Environmentalists warn of toxic river

March 26th, 2012 by

DAVAO CITY—Rising levels of nitrate and phosphate in a river that drains into one of the city’s major sources of drinking water are prompting environmentalists to raise health concerns here.

If not immediately addressed, the high levels of nitrate and phosphate could degrade water quality at Panigan River and may cause health problems to water consumers here, said one of the environmental groups, Bantayo Aweg, a Bagobo term for water guardians.

Aian Gumapac of Bantayo Aweg said a six-year monitoring they conducted on the water in Panigan River, an important catchment basin for the city’s aquifer, showed that its nitrate level has gone up to 2.53 milligrams per liter, higher than the allowable 1 mg per liter for top quality water; while phosphate level was at 0.23 mg per liter, which is higher than the 0.1 mg per liter for top quality water category.

Under the standards used by the Environmental Management Bureau (EMB) of the Department of Environment and Natural Resources (DENR), the level of nitrate in Panigan River placed its water quality in the Class C category while its phosphate content placed it under the EMB’s Class B category, which makes water good for “recreational purposes only.”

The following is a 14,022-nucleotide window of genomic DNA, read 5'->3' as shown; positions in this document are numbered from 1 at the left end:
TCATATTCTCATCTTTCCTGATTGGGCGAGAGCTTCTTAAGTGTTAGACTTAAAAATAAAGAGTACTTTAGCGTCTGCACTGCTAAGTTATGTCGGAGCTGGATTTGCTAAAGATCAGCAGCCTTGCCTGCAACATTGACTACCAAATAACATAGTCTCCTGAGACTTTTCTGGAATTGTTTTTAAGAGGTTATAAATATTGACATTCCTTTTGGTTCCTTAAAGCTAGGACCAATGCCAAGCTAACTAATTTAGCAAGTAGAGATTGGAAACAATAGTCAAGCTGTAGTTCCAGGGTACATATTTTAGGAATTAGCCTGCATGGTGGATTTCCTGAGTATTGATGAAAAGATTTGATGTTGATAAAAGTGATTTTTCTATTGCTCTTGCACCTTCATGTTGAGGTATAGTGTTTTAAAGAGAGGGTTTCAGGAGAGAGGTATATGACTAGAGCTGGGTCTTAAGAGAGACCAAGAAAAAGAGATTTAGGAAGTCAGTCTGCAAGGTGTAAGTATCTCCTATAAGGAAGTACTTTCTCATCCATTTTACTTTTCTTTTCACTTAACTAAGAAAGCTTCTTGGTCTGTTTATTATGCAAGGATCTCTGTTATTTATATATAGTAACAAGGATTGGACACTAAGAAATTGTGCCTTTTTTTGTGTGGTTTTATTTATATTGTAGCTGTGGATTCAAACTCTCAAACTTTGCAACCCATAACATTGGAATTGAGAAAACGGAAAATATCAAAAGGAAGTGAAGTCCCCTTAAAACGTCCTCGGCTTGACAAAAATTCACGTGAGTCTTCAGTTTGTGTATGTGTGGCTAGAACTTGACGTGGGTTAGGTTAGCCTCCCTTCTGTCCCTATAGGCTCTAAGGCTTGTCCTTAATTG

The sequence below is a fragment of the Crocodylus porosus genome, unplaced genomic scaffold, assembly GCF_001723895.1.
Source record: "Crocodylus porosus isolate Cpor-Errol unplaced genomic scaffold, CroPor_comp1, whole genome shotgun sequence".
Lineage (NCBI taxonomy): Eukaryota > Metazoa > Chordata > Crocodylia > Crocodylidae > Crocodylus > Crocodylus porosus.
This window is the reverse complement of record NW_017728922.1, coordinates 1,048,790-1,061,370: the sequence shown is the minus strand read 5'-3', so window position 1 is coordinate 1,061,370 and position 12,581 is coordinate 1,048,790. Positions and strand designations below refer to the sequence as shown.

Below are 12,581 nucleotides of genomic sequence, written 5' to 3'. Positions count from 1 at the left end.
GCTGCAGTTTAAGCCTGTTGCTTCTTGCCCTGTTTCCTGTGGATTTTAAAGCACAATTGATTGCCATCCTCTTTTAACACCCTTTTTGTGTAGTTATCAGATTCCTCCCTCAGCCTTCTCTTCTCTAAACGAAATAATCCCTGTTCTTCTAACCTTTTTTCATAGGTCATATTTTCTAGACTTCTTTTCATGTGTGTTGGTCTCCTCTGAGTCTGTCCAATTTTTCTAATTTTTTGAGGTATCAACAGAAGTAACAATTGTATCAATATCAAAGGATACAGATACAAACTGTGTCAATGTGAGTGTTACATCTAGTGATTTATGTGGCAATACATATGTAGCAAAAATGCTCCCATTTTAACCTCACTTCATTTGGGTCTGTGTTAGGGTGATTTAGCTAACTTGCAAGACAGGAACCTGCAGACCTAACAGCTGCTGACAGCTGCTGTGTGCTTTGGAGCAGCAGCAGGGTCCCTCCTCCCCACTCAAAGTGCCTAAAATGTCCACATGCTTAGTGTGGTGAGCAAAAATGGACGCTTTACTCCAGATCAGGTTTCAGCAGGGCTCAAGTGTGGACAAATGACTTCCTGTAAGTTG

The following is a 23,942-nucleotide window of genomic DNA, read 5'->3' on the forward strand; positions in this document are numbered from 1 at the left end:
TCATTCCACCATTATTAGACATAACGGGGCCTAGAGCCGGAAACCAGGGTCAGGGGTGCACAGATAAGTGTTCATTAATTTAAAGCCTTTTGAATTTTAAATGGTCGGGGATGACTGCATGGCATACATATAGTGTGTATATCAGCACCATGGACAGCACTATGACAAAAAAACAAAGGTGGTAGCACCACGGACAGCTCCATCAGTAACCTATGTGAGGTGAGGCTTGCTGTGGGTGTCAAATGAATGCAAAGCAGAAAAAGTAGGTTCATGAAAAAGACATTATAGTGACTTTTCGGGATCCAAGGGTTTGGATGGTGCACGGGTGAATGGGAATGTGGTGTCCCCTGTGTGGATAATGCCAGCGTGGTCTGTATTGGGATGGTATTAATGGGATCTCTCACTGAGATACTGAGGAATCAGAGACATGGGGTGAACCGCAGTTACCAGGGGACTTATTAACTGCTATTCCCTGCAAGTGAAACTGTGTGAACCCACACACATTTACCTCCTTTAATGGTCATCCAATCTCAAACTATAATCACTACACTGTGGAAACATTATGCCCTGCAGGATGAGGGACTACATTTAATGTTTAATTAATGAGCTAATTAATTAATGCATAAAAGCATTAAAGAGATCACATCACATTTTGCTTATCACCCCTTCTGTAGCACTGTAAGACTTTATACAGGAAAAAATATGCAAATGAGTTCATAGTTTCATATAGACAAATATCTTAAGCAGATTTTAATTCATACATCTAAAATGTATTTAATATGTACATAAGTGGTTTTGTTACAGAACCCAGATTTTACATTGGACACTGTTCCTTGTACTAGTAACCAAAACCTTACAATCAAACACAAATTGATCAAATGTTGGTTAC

Gumapac said their study showed that except for the rising nitrate and phosphate levels, the river’s color, temperature, dissolved oxygen content and water acidity were still within the ideal range for water organisms to survive.

But Gumapac said the situation could worsen if the contaminants were not addressed from its source.

“The river is still clear and has enough oxygen to support fishes but we are concerned about the levels of phosphate and nitrate in the water,” said Gumapac.

Ann Fuentes, environment research specialist for Interface Development Intervention, said the high level of phosphate and nitrate found in the river could have come from pesticides and fertilizers.

Gumapac said monocrop plantations and small farms dotted the river.

Gumapac said the solution to the rising levels of nitrate and phosphate is to implement the city’s watershed code, which banned single crop plantations and farms from the watershed areas or its periphery.

City Agriculturist Leonardo Avila admitted that the code, approved in 2008, has yet to be fully enforced. (Germelina Lacorte, Inquirer Mindanao)